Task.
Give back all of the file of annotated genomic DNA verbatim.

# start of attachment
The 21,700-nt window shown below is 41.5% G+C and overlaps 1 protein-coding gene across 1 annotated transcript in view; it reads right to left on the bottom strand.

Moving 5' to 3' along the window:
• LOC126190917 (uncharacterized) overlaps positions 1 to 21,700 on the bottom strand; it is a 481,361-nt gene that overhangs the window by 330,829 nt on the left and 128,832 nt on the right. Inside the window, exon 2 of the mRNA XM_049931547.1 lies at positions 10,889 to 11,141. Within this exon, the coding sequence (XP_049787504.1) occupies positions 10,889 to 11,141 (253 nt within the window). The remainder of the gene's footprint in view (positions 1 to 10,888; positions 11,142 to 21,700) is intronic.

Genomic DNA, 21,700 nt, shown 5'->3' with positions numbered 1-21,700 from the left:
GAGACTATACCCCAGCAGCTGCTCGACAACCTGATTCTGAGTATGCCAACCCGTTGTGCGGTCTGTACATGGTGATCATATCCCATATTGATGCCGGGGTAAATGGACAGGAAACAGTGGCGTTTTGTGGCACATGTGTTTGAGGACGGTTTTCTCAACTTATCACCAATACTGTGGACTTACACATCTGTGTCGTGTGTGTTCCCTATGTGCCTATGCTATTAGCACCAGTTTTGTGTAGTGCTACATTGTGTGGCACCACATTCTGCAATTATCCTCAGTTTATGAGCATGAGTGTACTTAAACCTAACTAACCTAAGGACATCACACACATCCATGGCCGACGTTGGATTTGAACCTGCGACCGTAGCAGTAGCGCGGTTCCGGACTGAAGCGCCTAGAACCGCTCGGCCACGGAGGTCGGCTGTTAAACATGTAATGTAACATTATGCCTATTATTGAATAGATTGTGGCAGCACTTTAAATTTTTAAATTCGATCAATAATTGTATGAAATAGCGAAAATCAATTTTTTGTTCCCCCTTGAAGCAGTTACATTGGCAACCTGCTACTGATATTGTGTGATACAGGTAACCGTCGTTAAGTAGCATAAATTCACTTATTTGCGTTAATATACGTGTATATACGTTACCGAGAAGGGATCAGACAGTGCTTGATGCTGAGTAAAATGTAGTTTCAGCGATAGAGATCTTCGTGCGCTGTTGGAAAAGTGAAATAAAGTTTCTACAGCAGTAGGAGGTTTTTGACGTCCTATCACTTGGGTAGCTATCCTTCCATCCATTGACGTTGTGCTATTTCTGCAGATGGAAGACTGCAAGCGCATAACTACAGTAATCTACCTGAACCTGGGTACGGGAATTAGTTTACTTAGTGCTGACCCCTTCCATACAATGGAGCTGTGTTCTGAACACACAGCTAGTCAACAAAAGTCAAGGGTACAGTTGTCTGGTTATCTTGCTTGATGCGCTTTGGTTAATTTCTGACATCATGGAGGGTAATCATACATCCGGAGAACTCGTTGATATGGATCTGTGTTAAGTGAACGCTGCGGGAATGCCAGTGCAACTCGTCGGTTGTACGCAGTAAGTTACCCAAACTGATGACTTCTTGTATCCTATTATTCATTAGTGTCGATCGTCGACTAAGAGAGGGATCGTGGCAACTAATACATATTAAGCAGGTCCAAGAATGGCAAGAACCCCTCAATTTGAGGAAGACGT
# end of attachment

The 21,700-nt window shown below is 41.5% G+C and overlaps 1 protein-coding gene across 1 annotated transcript in view; it reads right to left on the bottom strand.

Moving 5' to 3' along the window:
• LOC126190917 (uncharacterized) overlaps positions 1 to 21,700 on the bottom strand; it is a 481,361-nt gene that overhangs the window by 330,829 nt on the left and 128,832 nt on the right. Inside the window, exon 2 of the mRNA XM_049931547.1 lies at positions 10,889 to 11,141. Within this exon, the coding sequence (XP_049787504.1) occupies positions 10,889 to 11,141 (253 nt within the window). The remainder of the gene's footprint in view (positions 1 to 10,888; positions 11,142 to 21,700) is intronic.

Genomic DNA, 21,700 nt, shown 5'->3' with positions numbered 1-21,700 from the left:
GAGACTATACCCCAGCAGCTGCTCGACAACCTGATTCTGAGTATGCCAACCCGTTGTGCGGTCTGTACATGGTGATCATATCCCATATTGATGCCGGGGTAAATGGACAGGAAACAGTGGCGTTTTGTGGCACATGTGTTTGAGGACGGTTTTCTCAACTTATCACCAATACTGTGGACTTACACATCTGTGTCGTGTGTGTTCCCTATGTGCCTATGCTATTAGCACCAGTTTTGTGTAGTGCTACATTGTGTGGCACCACATTCTGCAATTATCCTCAGTTTATGAGCATGAGTGTACTTAAACCTAACTAACCTAAGGACATCACACACATCCATGGCCGACGTTGGATTTGAACCTGCGACCGTAGCAGTAGCGCGGTTCCGGACTGAAGCGCCTAGAACCGCTCGGCCACGGAGGTCGGCTGTTAAACATGTAATGTAACATTATGCCTATTATTGAATAGATTGTGGCAGCACTTTAAATTTTTAAATTCGATCAATAATTGTATGAAATAGCGAAAATCAATTTTTTGTTCCCCCTTGAAGCAGTTACATTGGCAACCTGCTACTGATATTGTGTGATACAGGTAACCGTCGTTAAGTAGCATAAATTCACTTATTTGCGTTAATATACGTGTATATACGTTACCGAGAAGGGATCAGACAGTGCTTGATGCTGAGTAAAATGTAGTTTCAGCGATAGAGATCTTCGTGCGCTGTTGGAAAAGTGAAATAAAGTTTCTACAGCAGTAGGAGGTTTTTGACGTCCTATCACTTGGGTAGCTATCCTTCCATCCATTGACGTTGTGCTATTTCTGCAGATGGAAGACTGCAAGCGCATAACTACAGTAATCTACCTGAACCTGGGTACGGGAATTAGTTTACTTAGTGCTGACCCCTTCCATACAATGGAGCTGTGTTCTGAACACACAGCTAGTCAACAAAAGTCAAGGGTACAGTTGTCTGGTTATCTTGCTTGATGCGCTTTGGTTAATTTCTGACATCATGGAGGGTAATCATACATCCGGAGAACTCGTTGATATGGATCTGTGTTAAGTGAACGCTGCGGGAATGCCAGTGCAACTCGTCGGTTGTACGCAGTAAGTTACCCAAACTGATGACTTCTTGTATCCTATTATTCATTAGTGTCGATCGTCGACTAAGAGAGGGATCGTGGCAACTAATACATATTAAGCAGGTCCAAGAATGGCAAGAACCCCTCAATTTGAGGAAGACGT